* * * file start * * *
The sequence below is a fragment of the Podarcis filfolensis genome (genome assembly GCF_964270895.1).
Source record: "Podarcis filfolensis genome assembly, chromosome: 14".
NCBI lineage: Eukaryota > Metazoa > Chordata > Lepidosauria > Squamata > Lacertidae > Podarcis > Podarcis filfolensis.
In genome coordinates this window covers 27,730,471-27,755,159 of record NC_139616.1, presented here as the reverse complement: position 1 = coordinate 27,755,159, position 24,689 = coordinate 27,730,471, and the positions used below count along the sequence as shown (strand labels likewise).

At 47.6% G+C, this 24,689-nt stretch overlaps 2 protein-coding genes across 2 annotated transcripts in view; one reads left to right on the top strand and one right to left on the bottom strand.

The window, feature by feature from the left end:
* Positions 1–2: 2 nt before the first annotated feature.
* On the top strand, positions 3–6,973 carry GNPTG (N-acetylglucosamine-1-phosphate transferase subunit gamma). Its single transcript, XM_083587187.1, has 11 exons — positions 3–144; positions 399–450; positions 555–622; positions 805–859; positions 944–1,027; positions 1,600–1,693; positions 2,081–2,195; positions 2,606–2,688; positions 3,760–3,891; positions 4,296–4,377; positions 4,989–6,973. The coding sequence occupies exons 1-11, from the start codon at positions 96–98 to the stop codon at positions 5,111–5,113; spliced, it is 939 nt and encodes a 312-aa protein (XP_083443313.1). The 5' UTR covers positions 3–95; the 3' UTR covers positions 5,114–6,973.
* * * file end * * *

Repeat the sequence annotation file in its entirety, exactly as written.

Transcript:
The sequence below is a fragment of the Podarcis filfolensis genome (genome assembly GCF_964270895.1).
Source record: "Podarcis filfolensis genome assembly, chromosome: 14".
NCBI lineage: Eukaryota > Metazoa > Chordata > Lepidosauria > Squamata > Lacertidae > Podarcis > Podarcis filfolensis.
In genome coordinates this window covers 27,730,471-27,755,159 of record NC_139616.1, presented here as the reverse complement: position 1 = coordinate 27,755,159, position 24,689 = coordinate 27,730,471, and the positions used below count along the sequence as shown (strand labels likewise).

At 47.6% G+C, this 24,689-nt stretch overlaps 2 protein-coding genes across 2 annotated transcripts in view; one reads left to right on the top strand and one right to left on the bottom strand.

The window, feature by feature from the left end:
* Positions 1–2: 2 nt before the first annotated feature.
* On the top strand, positions 3–6,973 carry GNPTG (N-acetylglucosamine-1-phosphate transferase subunit gamma). Its single transcript, XM_083587187.1, has 11 exons — positions 3–144; positions 399–450; positions 555–622; positions 805–859; positions 944–1,027; positions 1,600–1,693; positions 2,081–2,195; positions 2,606–2,688; positions 3,760–3,891; positions 4,296–4,377; positions 4,989–6,973. The coding sequence occupies exons 1-11, from the start codon at positions 96–98 to the stop codon at positions 5,111–5,113; spliced, it is 939 nt and encodes a 312-aa protein (XP_083443313.1). The 5' UTR covers positions 3–95; the 3' UTR covers positions 5,114–6,973.